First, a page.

Ben Stiller has had quite the journey throughout his career. Much like his character in The Secret Life of Walter Mitty, Stiller’s directorial efforts have matured as he progresses over time. While not as goofy as his previous two films (Zoolander and Tropic Thunder), The Secret Life of Walter Mitty takes the comedic qualities of his previous two films and adds an emotional and dramatic weight to it. Quite possibly his most well rounded effort, Ben Stiller has managed to surprise yet again, crafting a film that is funny, blends genres and is thoroughly entertaining.
An adaptation of James Thurber’s 1939 short story, Ben Stiller’s Mitty tells the story of lonely daydreamer Walter (Ben Stiller), an employee at Life Magazine’s photo department. When it’s announced that Life magazine will be publishing their final issue, Walter is put in charge of the final cover from famed and elusive photojournalist Sean O’Connell (Sean Penn). When he “misplaces” the extremely important photo, Walter uses clues from the other negatives and goes on a journey across the globe to find the missing photo where his daydreams start to fade and become reality.
Easily his most ambitious project, Stiller gives an impressive performance both in front of and behind the camera. While directing the film would have been a challenge enough, Stiller manages to deliver a film that’s visually stunning, has great character development and blends genres, all while performing a complex lead character. Stiller delivers the film’s comedy and drama with great ease, giving Walter an authentic characteristic that really shows that he poured his heart and soul into the creation of the film.
Stiller’s sincerity is prevalent throughout, and while the narrative is often engaging and beautiful, it’s not quite as deep and meaningful as it thinks it is. Walter’s journey from a basement dwelling employee to the man he ultimately becomes in the film’s final act is fairly obvious and predictable. His clothes drastically change from a buttoned up shirt and tie, to a hoodie and jeans like it’s a major step. He goes from barely able to click on his co-worker and unrequited crush Cheryl’s (Kristen Wiig) eHarmony page to a smooth talking ladies man. Ben Stiller’s passion and sincerity for the project make it enjoyable, but these manifested moments make Walter’s transformation surface level at best.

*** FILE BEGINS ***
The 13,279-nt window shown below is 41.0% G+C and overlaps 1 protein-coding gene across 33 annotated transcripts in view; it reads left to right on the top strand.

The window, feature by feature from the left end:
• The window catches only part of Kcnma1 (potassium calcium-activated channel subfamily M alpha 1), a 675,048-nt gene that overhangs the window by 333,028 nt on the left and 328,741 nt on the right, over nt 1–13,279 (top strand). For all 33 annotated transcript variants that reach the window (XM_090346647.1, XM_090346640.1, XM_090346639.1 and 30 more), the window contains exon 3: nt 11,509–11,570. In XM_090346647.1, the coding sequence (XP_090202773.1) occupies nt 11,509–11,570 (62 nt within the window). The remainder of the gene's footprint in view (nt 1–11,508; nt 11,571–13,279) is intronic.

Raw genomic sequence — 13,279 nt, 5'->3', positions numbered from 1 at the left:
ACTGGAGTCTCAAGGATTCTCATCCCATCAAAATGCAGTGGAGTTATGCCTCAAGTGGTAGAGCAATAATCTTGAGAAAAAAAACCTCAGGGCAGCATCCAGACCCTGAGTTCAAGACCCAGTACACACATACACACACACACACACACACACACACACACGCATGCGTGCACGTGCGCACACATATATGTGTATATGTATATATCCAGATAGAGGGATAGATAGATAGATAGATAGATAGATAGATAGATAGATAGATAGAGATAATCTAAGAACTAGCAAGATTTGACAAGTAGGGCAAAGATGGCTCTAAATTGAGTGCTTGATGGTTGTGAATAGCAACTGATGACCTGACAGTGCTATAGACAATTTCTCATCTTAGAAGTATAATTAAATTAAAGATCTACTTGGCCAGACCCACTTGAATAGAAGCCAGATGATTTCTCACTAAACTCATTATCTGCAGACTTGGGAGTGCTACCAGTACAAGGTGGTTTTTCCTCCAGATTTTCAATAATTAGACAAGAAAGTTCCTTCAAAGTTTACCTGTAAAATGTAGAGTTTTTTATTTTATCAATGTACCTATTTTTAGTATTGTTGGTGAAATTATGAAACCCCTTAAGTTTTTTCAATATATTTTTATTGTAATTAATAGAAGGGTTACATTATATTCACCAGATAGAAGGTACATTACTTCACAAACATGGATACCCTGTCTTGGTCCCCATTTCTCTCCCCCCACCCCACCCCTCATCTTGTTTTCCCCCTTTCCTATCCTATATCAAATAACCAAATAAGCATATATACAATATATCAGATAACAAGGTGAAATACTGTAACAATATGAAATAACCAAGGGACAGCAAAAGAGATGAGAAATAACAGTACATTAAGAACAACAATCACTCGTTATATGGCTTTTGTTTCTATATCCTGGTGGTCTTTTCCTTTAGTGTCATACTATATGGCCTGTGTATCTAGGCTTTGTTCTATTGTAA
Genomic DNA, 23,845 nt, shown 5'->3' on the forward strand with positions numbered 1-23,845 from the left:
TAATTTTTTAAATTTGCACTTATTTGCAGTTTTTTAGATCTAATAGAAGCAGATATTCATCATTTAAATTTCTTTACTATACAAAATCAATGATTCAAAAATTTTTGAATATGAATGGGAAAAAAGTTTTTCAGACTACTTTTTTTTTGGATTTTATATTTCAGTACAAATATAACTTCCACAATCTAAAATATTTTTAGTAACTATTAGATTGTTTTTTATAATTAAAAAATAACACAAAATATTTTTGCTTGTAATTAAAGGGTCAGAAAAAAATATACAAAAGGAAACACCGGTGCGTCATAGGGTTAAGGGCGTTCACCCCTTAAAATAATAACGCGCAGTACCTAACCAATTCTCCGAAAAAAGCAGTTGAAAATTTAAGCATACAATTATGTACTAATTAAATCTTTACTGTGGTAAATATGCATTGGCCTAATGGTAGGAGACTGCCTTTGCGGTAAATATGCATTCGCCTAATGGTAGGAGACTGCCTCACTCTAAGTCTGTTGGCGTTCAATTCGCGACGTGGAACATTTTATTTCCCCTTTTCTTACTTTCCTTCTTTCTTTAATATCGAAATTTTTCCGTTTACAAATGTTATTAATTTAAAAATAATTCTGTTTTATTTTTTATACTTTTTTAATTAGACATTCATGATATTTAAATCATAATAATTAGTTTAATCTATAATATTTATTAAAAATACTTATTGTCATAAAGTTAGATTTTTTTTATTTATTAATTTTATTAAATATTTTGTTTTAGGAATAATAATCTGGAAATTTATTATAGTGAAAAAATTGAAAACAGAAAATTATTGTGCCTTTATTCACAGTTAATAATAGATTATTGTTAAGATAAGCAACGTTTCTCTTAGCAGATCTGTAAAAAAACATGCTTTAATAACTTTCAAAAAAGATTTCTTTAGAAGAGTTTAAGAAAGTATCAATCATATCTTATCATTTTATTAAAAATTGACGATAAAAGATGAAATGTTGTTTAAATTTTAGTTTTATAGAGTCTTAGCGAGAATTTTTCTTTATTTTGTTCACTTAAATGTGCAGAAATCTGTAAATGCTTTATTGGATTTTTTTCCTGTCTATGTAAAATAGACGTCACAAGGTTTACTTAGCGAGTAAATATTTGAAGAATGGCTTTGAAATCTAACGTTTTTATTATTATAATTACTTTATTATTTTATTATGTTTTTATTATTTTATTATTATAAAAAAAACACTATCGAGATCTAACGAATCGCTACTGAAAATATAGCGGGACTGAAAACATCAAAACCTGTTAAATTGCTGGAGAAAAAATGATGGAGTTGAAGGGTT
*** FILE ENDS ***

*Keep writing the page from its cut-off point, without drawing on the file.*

Walter’s transformation might not be as deep as Stiller intended, but it’s highly entertaining and extremely beautiful. Each of Walter’s daydreams are dazzling and unique, changing genres at the drop of a hat and giving audiences a plethora of different looks and feels. These drastic genre changes never feel disjointed or schizophrenic, and thre’s a wonderful maturity that grows as Walter begins to grow out of his visions and ease back into reality. One moment the film has a goofy Zoolander-esque moment and the next feels like something out of Edgar Wright’s Scott Pilgrim vs. The World with both scenes equally as important and delightful. Cinematographer Stuart Dryburgh shines when the film takes the trip to Iceland capturing beautiful sweeping landscapes and a Papa John’s. It is really stunning with beautiful music choices and a score from Theodore Shapiro.
Mitty is Ben Stiller’s film through and through, but the supporting work in the film has some surprises of its own. Adam Scott (who may be tied with Sharlto Copely in Oldboy for best villainous beard of the year, but here with a better performance to match) does a solid job playing Walter’s new boss Ted Hendricks, an uber-asshole. Sean Penn is used sparingly as photojournalist Sean O’Connell but fits his role extremely well and shares a great scene with Stiller near the end of the film. Patton Oswalt is funny as an eHarmony customer service representative, and Kristen Wiig is very good in a less goofy role than she usually gets, although she seems terribly underused as Walter’s love interest Cheryl, often getting lost within Walter’s narrative.
The film’s heightened use of product placement could also be distracting to many but Stiller manages to integrate these real world goods into the narrative, often poking fun at them and never feeling like a multi-million dollar commercial.
Ultimately, The Secret Life of Walter Mitty shows that Stiller is maturing as a filmmaker. While his sincerity is shown, the film isn’t quite as moving or deep as intended but is an enjoyable ride and character piece on a man who makes his dreams a reality. It doesn’t completely work all the time, but the ambition is there and is certainly worth a watch.